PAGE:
The Red Shoes is a symphony that can only be hymned to the razzle dazzle that Hollywood does on large scale, for the plot has very little skin in the game.
Pressburger and Powell’s musical number has the least gooey romance methodology which ups the ante of the game for its maturity clause. First and foremost, all the musical numbers are purely elegant. The choreography is beautifully weaved out into the narration fluently. Along with that, it too is performed lethally with co ordination like mirrors not only to the fellow performers but to the background score too. Dipped entirely into the abstractness of the fame and unquenching thirst for the art, these “red shoes” puts you into the spot as the concept of the feature itself is the host that welcomes you with open arms.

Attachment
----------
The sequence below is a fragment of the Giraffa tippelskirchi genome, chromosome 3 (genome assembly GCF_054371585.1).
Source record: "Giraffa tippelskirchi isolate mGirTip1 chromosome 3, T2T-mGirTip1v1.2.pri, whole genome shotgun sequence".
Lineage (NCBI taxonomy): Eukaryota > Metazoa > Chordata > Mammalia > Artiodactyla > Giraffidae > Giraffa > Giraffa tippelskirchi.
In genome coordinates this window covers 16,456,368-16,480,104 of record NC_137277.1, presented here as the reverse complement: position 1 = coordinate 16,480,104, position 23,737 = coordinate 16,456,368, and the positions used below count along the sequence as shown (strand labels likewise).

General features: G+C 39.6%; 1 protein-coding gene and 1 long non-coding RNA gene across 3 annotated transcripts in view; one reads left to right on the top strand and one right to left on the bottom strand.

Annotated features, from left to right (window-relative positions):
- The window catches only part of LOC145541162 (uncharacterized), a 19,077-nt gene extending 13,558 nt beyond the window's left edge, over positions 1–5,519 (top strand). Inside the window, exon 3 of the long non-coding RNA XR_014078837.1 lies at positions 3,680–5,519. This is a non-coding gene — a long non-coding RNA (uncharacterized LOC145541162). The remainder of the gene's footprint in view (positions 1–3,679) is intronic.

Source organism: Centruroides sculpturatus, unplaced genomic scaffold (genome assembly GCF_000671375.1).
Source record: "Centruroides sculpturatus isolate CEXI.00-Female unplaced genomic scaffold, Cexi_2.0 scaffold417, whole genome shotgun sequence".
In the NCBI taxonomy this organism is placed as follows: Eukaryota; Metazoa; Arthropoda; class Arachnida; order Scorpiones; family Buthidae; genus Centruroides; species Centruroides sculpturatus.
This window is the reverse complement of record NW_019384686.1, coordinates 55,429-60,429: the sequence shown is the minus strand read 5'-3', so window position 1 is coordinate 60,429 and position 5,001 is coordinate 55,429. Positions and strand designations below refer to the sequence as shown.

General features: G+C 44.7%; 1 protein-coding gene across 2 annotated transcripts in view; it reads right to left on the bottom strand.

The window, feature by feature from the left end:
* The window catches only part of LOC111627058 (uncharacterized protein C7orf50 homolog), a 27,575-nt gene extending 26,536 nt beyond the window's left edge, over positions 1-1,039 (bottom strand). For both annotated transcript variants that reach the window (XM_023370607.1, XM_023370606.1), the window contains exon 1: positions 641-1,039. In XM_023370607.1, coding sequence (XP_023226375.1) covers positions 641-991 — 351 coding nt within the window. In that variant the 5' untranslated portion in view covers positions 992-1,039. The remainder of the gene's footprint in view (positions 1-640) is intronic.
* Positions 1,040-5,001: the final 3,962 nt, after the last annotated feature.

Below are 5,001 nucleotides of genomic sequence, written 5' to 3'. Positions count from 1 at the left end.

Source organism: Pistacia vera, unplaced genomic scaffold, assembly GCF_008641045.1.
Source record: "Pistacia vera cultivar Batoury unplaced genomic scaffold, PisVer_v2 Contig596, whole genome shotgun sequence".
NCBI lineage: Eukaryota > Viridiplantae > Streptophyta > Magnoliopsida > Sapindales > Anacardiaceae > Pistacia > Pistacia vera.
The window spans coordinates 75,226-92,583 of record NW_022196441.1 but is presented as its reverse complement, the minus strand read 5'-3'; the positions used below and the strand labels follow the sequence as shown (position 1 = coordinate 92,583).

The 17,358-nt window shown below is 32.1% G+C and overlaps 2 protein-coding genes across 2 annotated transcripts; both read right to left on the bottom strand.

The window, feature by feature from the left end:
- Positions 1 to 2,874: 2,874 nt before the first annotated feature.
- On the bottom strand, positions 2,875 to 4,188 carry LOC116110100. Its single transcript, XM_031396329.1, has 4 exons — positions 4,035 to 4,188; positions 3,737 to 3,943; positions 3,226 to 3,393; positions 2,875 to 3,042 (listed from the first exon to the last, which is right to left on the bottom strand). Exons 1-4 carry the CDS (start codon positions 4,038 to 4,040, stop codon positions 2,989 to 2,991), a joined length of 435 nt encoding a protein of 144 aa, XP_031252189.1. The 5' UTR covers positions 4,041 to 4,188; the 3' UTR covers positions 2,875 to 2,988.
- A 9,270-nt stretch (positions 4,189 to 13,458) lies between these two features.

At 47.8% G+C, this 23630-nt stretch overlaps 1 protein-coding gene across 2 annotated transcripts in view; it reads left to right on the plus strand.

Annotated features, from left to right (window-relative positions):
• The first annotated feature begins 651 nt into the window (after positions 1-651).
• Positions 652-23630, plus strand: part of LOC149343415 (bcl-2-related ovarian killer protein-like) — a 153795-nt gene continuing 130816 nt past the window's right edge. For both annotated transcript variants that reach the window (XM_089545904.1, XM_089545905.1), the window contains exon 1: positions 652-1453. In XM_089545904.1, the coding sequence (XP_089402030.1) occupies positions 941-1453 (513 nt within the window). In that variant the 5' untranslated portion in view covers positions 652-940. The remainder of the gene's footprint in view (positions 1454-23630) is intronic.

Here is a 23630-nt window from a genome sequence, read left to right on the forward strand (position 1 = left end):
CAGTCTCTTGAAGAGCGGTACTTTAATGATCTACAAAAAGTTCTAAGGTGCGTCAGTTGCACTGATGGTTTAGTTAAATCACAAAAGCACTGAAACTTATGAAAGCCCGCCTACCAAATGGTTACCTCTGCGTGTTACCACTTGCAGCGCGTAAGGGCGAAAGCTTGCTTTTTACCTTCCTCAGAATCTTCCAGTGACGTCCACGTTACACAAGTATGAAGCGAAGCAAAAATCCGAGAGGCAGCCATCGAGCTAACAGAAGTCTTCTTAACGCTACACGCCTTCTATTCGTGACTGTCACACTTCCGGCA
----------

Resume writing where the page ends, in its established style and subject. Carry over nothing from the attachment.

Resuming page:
But as far as storytelling is concerned, this slow pill is definitely effective as the final product, but as the procedure ages on screen, the sloppy writing fails to withhold the audience with its voice. The primary reason why the drama is left out dry and numb and fails to create the anticipated impact is due to its inability to project a wider range allegory. Since whenever it attempts to be poised, mellow and extra sweetening, the makers have its tactics right under their sleeves on demand. But when the storyline gets dark and dirty and it requires a bit ruggedness, the makers seems to hesitate and are afraid to get their hands dirty.
Unfortunately, it also is short handed on performance, neither the lead cast nor the supporting ones are good enough to stand on merit. As much as plausible Shearer’s talent as a dancer is, she fails to fabricate the affection and guilt expressively. Walbrook and Goring to falls under the same trap due to a non-effective portrayals especially at the peak of their moments. The Red Shoes is a symphony that can only be hymned to the razzle dazzle that Hollywood does on large scale, for the plot has very little skin in the game.